# Correlation

## Explanation

In a conceptual model, the concepts are normally placed in a rectangular. We have two concepts, X and Y.
The double headed arrow indicates that you do not assume a causal relation but a simple correlation. Thus: if X is high, Y is high; when Y is low, X is low.
It is not always necessary to label the paths but for this tutorial it will turn out to be handy. Normally, when there is no sign (or label) it is assumed that the path has a positive valence. It is, however, good practice to include the valence (+/-) of the paths in your conceptual models.

Please note, I use the label concept and not variable. A variable is something that is part of your dataset, measured by, for example, a survey item. A concept is a theoretical construct, and this ‘concept as intended’ may have relations - according to your theory - with other concepts. This concept is measured by one or more variables, the ‘concept as measured’.
It is generally a good idea to use concepts that are (very) close to your actual measurements. Thus, although you may use the concept social cohesion in your conceptual model, this concept is overly broad and there is a fierce debate on how it should be defined theoretically and how we should measure it empirically. If you have measured social cohesion with for example a single item on generalized trust (“Generally speaking would you say that most people can be trusted or that you can’t be too careful in dealing with people?”) why not use the concept generalized trust in your conceptual model?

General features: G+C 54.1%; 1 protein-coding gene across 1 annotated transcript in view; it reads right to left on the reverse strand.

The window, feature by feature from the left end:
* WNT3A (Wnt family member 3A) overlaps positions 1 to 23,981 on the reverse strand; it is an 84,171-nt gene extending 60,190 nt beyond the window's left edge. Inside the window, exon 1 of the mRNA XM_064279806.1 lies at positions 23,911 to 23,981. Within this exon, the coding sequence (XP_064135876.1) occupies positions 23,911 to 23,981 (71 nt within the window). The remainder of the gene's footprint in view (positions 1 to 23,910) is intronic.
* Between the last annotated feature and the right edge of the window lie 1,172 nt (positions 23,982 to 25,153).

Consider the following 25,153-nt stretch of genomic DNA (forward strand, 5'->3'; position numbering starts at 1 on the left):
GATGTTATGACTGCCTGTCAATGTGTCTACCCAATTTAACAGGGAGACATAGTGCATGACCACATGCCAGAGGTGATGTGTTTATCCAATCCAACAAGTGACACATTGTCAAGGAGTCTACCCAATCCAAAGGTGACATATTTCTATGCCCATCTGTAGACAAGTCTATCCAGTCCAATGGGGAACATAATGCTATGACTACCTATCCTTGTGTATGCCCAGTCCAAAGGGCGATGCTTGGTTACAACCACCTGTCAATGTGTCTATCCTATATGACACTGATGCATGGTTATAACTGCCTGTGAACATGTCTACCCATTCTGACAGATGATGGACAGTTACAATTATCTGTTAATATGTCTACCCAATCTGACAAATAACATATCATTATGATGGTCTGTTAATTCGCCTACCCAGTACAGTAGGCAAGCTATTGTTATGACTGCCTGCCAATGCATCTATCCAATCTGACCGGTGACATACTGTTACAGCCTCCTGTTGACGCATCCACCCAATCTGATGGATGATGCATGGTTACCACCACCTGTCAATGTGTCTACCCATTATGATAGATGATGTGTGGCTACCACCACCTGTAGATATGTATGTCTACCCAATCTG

## Abstract hypothesis

Hypo: X is related to Y.
or:
Hypo: X and Y are related
better:
Hypo: X and Y are positively related

## Real life example

X is occupational success.
Y is health

Hypo 1a: People’s health and occupational success are positively related to each other.

You may have a more precise idea on why occupational success and health are related. Perhaps because of a third (unmeasured) concept such as social origin (e.g. income and parental education). That is, the relation is at least in part spurious (see menu on the left). Alternatively, you may assume two bidirectional causal mechanisms. In the latter case your hypothesis could read:

Hypo 1b: A higher occupational status will lead to a better health and a better health will lead to a higher occupational status.

Where hypo 1a is fairly easy to test, hypo1b is not. Hypo 1b implicitly assumes that health at time T will cause in part your health at time T + 1 and that occupational success at time T will cause in part your occupational success at time T + 1 (i.e. stability paths). It also assumes some correlation between health and occupational success at time T. Finally, Hypo 1b assumes that within-individual changes in occupational success (health) are related to within-individual changes in health (occupational success). You could test this Hypo 1b with, for example, a Random Intercept Cross-Lagged Panel Model (RI-CLPM).

## Structural equations

• Y=X

or, following the syntax of the R package Lavaan

• Y~~X

The double ~~ indicates a (error)variance.

## Formal test of hypotheses

Load the NELLS data.

rm(list = ls())  #empty environment
require(haven)
nells <- read_dta("../static/NELLS panel nl v1_2.dta")  #change directory name to your working directory

Operationalize concepts.

# We will use the data of wave 2.
nellsw2 <- nells[nells$w2cpanel == 1, ] # As an indicator of occupational success we will use income in wave 2. table(nellsw2$w2fa61, useNA = "always")